After an increase of 12.4% last year, IDC predicts that annual mobile phone sales will increase by only single digits for the next several years.
The party's over for mobile phone providers that have been enjoying annual double-digit sales growth, according to IDC. In announcing its quarterly handset shipment report Friday, the market research firm reported a big fourth quarter, but predicted the sales surge will slow going forward.
As expected, Nokia led the quarter as it pumped out 1.5 million handsets a day to garner 40% of the worldwide shipments -- more than the combined totals of the next three providers, Samsung, Motorola, and Sony Ericsson.
But the pace of keeping up with shipments growth -- 1.144 billion phones where shipped last year, a 12.4% gain -- can't be maintained. "The expectation that the market would maintain the level of growth it saw over the last three years was unrealistic," said Ryan Reith, IDC senior analyst, in a statement. "We expect growth to be in the single digits throughout 2008, and most likely for years to follow."
The big story in handset shipments has been the loss of momentum by Motorola as Nokia pulled away from the entire mobile phone pack and Samsung, with 13.9% of shipments, passed Motorola, which had 12.2%. Earlier this week, Motorola's new CEO, Greg Brown, issued a grim report on the company's immediate future in handsets as he pledged to work to regain the company's once-dominant momentum.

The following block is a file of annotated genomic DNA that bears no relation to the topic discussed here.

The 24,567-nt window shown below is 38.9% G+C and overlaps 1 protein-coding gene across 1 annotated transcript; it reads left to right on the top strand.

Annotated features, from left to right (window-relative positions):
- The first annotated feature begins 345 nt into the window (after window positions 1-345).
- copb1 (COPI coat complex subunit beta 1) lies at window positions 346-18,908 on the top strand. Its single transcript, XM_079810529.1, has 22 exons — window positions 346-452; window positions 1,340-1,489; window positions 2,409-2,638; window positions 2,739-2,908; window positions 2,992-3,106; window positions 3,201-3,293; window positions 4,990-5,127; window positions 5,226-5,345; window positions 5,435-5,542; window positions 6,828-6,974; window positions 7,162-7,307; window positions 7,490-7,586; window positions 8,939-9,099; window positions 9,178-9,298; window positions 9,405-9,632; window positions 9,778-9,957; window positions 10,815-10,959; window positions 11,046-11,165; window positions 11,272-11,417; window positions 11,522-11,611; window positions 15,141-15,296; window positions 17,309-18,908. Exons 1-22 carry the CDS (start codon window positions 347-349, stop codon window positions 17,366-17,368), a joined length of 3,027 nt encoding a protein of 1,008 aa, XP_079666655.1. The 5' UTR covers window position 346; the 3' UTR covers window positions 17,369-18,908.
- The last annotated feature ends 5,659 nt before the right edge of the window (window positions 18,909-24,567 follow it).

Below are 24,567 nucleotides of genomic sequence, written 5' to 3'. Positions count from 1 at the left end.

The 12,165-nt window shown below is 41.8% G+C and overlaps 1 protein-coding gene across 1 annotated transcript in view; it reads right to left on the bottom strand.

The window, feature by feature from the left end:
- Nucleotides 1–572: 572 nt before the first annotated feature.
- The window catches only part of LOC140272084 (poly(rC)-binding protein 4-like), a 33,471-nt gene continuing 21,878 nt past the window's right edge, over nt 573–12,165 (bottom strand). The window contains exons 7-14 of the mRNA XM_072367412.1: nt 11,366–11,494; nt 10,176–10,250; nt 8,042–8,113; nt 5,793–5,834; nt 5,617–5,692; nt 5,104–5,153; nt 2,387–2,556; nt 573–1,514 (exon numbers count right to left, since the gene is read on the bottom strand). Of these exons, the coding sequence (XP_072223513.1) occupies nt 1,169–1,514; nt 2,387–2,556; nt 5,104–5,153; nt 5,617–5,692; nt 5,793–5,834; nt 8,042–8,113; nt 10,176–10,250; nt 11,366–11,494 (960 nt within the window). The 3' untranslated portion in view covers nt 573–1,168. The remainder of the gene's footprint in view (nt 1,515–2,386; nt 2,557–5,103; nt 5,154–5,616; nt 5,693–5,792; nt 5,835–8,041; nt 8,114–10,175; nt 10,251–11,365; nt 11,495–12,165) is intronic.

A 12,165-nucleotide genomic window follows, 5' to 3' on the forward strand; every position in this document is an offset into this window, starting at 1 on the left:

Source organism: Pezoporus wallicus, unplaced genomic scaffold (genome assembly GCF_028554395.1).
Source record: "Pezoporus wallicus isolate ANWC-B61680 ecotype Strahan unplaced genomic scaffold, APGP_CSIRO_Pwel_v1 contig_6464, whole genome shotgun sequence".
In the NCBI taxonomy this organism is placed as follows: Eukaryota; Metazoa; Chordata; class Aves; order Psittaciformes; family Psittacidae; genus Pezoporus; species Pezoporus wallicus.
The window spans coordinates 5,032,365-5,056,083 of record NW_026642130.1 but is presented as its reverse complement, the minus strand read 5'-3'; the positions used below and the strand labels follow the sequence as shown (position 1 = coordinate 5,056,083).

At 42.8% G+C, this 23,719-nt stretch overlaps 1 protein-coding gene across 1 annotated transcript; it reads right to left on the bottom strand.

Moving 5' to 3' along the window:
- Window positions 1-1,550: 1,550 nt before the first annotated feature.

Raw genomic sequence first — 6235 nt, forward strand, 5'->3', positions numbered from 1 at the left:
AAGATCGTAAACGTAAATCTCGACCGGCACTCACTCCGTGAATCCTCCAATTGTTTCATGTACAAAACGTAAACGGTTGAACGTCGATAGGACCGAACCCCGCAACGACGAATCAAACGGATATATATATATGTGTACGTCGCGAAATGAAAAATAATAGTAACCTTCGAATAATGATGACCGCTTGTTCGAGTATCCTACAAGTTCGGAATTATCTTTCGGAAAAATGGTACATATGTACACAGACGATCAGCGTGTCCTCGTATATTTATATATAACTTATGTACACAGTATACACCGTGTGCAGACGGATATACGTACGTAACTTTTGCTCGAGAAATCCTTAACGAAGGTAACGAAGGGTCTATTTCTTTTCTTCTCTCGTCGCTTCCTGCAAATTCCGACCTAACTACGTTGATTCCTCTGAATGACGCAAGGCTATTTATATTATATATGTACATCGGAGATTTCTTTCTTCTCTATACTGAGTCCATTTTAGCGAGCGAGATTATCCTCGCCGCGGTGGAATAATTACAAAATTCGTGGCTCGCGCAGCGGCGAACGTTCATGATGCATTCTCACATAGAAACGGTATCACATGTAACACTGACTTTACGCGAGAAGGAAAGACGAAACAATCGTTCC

Another IDC research analyst, Ramon Llamas, pointed to Samsung's strategy of replacing handsets in the United States and Europe as a reason for the company's shipments surge. Samsung took significant market share from Motorola in the midrange and high-end device area, Llamas indicated. "Now that Motorola is implementing a new handset strategy, it will be interesting to watch the hotly contested No. 2 position in 2008," Llamas said.
IDC said Sony Ericsson accounted for 9.2% of shipments in the fourth quarter, while LG had 7.1% market share.
As usual, the fourth quarter was marked by a holiday sales rush. In the past, the holiday sales growth fluctuated between 18% and 30%. However, the 11.6% holiday sales growth figure in 2007 was interpreted by the IDC researchers as the end of an era.
The Business of Going DigitalDigital business isn't about changing code; it's about changing what legacy sales, distribution, customer service, and product groups do in the new digital age. It's about bringing big data analytics, mobile, social, marketing automation, cloud computing, and the app economy together to launch new products and services. We're seeing new titles in this digital revolution, new responsibilities, new business models, and major shifts in technology spending.